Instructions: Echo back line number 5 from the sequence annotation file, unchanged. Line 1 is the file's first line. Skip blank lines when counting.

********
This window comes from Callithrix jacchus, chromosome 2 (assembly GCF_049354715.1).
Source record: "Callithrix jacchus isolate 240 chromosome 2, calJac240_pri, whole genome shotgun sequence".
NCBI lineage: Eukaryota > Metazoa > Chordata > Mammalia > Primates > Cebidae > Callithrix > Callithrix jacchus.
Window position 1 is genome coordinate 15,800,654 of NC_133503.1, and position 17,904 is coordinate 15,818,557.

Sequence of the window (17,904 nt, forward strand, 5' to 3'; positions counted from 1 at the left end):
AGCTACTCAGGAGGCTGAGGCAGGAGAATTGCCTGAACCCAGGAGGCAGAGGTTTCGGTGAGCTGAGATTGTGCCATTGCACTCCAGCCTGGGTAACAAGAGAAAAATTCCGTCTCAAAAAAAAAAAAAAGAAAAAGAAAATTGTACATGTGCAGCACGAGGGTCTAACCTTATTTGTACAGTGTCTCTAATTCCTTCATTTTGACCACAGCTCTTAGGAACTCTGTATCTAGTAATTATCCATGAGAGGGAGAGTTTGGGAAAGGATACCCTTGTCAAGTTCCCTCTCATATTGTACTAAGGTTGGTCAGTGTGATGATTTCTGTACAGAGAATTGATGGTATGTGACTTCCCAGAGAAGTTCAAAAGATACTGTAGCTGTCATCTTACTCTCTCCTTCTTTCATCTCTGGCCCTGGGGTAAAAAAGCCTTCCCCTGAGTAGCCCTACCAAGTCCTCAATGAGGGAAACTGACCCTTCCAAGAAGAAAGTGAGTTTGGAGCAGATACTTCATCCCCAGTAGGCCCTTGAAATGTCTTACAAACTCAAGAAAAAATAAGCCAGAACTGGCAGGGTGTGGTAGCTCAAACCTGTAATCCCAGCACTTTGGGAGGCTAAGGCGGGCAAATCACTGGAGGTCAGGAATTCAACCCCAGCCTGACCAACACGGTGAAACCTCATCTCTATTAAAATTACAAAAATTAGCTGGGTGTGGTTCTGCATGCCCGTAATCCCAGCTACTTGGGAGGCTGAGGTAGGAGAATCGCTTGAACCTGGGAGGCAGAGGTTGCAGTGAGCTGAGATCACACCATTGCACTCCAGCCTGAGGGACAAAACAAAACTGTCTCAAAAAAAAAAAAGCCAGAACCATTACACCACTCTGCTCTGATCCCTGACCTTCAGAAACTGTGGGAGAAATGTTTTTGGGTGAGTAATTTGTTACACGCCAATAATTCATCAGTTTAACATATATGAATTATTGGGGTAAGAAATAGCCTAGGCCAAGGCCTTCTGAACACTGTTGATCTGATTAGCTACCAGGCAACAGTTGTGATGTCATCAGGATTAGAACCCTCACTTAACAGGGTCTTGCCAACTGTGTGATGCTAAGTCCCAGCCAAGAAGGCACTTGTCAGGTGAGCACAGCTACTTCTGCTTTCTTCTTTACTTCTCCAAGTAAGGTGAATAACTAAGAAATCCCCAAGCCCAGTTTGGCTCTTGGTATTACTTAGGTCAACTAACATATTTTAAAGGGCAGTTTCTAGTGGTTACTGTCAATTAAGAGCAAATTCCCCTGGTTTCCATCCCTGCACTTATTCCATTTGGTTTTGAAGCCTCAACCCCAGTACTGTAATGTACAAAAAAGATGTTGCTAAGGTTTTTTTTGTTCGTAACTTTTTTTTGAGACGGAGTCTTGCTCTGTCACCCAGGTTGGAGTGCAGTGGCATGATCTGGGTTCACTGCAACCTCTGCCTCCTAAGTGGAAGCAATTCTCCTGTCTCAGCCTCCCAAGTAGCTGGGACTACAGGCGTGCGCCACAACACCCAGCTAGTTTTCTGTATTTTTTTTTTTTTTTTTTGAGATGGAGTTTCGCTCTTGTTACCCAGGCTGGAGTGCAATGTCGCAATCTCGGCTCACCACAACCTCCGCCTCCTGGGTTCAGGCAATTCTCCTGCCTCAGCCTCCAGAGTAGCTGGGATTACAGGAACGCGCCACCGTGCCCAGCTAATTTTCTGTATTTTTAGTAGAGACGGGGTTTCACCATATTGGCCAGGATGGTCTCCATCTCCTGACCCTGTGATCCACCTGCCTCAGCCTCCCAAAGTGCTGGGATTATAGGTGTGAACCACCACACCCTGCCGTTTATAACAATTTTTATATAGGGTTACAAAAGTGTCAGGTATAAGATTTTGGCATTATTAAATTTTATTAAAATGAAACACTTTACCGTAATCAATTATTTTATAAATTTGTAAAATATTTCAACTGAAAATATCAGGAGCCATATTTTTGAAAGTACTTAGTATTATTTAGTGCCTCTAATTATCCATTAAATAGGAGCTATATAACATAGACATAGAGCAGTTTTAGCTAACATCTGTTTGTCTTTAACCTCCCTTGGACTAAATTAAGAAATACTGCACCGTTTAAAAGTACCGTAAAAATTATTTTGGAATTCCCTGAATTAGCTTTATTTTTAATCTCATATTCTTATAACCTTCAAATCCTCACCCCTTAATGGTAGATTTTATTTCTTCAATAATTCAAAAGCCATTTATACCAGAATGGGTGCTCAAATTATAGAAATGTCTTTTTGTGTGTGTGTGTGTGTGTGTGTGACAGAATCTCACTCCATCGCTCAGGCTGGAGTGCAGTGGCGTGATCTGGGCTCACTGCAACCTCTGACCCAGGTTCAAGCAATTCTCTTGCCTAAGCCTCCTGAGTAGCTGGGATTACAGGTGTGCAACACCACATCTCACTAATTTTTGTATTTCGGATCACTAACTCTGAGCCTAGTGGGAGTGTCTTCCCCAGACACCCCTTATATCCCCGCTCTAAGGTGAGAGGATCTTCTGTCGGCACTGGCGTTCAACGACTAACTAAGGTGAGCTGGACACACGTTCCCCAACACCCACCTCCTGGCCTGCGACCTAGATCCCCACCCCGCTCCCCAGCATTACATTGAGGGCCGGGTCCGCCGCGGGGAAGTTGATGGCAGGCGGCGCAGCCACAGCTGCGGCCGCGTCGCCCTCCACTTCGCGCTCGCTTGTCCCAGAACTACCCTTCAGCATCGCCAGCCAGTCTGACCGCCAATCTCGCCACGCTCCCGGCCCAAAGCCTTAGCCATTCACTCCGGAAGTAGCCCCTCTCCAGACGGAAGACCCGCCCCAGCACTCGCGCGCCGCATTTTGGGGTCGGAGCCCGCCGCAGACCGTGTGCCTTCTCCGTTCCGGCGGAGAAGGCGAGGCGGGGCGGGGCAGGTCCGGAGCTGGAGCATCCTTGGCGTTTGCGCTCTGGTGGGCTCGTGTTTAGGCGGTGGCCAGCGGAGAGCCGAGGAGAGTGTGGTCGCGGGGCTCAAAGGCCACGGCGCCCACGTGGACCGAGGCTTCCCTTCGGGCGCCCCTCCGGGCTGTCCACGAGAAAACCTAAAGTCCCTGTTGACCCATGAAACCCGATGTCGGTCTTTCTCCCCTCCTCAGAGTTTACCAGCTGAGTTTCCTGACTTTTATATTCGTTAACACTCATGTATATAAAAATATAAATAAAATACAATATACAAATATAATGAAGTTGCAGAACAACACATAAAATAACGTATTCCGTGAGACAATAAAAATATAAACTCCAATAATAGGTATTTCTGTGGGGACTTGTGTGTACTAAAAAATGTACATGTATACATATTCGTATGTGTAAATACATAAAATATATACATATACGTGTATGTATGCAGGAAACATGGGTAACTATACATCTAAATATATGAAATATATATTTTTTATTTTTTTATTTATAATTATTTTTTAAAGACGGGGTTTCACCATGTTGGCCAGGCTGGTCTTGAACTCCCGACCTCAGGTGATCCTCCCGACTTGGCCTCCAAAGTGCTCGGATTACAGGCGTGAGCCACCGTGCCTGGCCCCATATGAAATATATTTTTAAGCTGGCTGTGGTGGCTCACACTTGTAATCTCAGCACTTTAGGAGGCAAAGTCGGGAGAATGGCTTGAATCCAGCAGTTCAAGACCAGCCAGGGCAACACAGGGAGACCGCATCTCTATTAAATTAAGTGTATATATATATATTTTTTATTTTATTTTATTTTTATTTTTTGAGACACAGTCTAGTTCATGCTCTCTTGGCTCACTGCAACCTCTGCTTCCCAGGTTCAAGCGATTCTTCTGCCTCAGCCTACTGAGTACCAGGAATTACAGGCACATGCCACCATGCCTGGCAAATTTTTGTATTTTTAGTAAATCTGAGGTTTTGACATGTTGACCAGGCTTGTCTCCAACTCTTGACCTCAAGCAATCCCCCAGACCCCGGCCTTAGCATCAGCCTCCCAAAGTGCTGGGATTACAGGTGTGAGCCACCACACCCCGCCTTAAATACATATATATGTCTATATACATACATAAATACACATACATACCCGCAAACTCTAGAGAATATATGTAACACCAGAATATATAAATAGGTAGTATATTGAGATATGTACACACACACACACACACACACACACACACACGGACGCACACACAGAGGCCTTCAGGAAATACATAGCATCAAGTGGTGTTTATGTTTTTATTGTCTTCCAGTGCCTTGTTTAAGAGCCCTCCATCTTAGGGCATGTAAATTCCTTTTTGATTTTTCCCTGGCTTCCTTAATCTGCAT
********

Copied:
Sequence of the window (17,904 nt, forward strand, 5' to 3'; positions counted from 1 at the left end):